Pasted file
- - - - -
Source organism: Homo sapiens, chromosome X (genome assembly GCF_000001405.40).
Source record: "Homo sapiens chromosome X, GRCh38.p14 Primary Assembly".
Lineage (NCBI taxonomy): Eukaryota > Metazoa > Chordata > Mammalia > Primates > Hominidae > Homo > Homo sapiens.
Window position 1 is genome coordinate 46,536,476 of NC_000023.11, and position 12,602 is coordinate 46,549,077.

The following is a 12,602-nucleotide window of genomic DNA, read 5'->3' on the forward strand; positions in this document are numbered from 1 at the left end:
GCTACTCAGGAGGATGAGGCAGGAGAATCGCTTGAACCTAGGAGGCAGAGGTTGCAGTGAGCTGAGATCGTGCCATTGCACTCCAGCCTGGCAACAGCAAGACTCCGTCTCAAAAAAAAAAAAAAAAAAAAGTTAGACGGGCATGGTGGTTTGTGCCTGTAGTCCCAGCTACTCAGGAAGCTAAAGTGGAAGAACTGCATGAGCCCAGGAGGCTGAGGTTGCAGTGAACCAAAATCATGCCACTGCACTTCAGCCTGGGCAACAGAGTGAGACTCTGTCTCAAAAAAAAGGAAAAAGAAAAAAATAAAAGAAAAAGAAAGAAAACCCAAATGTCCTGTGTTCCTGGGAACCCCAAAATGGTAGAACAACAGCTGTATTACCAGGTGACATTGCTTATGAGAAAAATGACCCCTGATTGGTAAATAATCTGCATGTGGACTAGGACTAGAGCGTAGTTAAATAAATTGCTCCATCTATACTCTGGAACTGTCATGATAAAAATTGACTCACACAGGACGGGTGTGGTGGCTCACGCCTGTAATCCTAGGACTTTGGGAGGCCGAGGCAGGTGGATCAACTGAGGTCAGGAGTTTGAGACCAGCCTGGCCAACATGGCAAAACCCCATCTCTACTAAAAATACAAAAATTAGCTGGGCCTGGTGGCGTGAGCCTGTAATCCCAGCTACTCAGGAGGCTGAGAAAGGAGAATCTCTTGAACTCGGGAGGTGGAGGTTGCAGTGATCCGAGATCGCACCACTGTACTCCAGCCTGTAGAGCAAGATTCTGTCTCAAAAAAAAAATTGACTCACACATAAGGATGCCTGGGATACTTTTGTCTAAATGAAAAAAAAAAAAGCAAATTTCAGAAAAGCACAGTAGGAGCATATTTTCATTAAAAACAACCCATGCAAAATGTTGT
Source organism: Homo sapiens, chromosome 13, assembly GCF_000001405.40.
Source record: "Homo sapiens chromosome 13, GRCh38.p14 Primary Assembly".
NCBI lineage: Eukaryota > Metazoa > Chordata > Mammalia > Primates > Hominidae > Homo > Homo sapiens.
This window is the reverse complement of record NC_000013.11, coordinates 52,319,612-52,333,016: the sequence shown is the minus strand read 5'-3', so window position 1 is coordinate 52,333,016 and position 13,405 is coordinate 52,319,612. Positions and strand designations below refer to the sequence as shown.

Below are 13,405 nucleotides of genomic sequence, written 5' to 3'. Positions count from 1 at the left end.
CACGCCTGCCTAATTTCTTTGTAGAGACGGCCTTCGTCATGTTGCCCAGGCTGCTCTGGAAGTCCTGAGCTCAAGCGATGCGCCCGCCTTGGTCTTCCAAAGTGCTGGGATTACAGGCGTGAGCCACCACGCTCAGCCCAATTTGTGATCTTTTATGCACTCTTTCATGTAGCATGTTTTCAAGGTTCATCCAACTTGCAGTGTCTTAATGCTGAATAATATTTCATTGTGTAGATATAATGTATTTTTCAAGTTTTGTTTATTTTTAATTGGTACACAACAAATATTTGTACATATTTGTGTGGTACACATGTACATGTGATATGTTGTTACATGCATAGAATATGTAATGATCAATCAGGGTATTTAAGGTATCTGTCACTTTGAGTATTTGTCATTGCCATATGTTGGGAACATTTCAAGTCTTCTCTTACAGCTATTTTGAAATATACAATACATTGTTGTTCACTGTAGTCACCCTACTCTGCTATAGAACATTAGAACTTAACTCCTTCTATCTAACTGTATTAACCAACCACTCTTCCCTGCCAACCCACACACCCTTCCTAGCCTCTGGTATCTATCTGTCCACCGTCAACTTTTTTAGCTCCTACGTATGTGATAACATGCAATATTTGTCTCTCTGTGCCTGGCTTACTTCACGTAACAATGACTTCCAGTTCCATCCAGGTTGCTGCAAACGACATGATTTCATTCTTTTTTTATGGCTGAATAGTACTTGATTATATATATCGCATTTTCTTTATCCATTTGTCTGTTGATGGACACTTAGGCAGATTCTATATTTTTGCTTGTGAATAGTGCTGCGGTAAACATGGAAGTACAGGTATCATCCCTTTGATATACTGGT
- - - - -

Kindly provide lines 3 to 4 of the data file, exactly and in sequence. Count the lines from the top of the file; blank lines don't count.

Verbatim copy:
Lineage (NCBI taxonomy): Eukaryota > Metazoa > Chordata > Mammalia > Primates > Hominidae > Homo > Homo sapiens.
Window position 1 is genome coordinate 46,536,476 of NC_000023.11, and position 12,602 is coordinate 46,549,077.